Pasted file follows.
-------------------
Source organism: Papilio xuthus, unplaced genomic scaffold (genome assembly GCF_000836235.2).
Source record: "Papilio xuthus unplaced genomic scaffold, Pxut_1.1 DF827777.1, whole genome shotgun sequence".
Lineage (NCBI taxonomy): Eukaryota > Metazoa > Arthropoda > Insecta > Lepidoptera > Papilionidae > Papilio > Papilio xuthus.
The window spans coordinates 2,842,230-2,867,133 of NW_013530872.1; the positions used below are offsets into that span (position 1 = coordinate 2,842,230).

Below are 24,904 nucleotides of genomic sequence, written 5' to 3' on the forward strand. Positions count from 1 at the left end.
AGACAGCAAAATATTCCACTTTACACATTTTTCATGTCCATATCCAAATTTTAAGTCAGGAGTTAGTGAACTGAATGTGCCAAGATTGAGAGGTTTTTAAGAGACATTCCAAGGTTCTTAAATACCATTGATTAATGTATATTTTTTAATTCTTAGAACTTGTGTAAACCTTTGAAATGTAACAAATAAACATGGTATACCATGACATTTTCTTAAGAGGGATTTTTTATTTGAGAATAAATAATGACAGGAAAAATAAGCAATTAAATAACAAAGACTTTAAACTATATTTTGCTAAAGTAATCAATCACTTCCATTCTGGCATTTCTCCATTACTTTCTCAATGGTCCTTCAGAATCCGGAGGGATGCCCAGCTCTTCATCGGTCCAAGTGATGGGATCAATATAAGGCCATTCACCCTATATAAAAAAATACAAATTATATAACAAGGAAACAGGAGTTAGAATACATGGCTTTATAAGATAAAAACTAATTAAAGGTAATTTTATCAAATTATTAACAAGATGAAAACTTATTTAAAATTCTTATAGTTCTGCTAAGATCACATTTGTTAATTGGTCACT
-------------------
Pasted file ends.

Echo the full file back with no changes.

Source organism: Papilio xuthus, unplaced genomic scaffold (genome assembly GCF_000836235.2).
Source record: "Papilio xuthus unplaced genomic scaffold, Pxut_1.1 DF827777.1, whole genome shotgun sequence".
Lineage (NCBI taxonomy): Eukaryota > Metazoa > Arthropoda > Insecta > Lepidoptera > Papilionidae > Papilio > Papilio xuthus.
The window spans coordinates 2,842,230-2,867,133 of NW_013530872.1; the positions used below are offsets into that span (position 1 = coordinate 2,842,230).

Below are 24,904 nucleotides of genomic sequence, written 5' to 3' on the forward strand. Positions count from 1 at the left end.
AGACAGCAAAATATTCCACTTTACACATTTTTCATGTCCATATCCAAATTTTAAGTCAGGAGTTAGTGAACTGAATGTGCCAAGATTGAGAGGTTTTTAAGAGACATTCCAAGGTTCTTAAATACCATTGATTAATGTATATTTTTTAATTCTTAGAACTTGTGTAAACCTTTGAAATGTAACAAATAAACATGGTATACCATGACATTTTCTTAAGAGGGATTTTTTATTTGAGAATAAATAATGACAGGAAAAATAAGCAATTAAATAACAAAGACTTTAAACTATATTTTGCTAAAGTAATCAATCACTTCCATTCTGGCATTTCTCCATTACTTTCTCAATGGTCCTTCAGAATCCGGAGGGATGCCCAGCTCTTCATCGGTCCAAGTGATGGGATCAATATAAGGCCATTCACCCTATATAAAAAAATACAAATTATATAACAAGGAAACAGGAGTTAGAATACATGGCTTTATAAGATAAAAACTAATTAAAGGTAATTTTATCAAATTATTAACAAGATGAAAACTTATTTAAAATTCTTATAGTTCTGCTAAGATCACATTTGTTAATTGGTCACT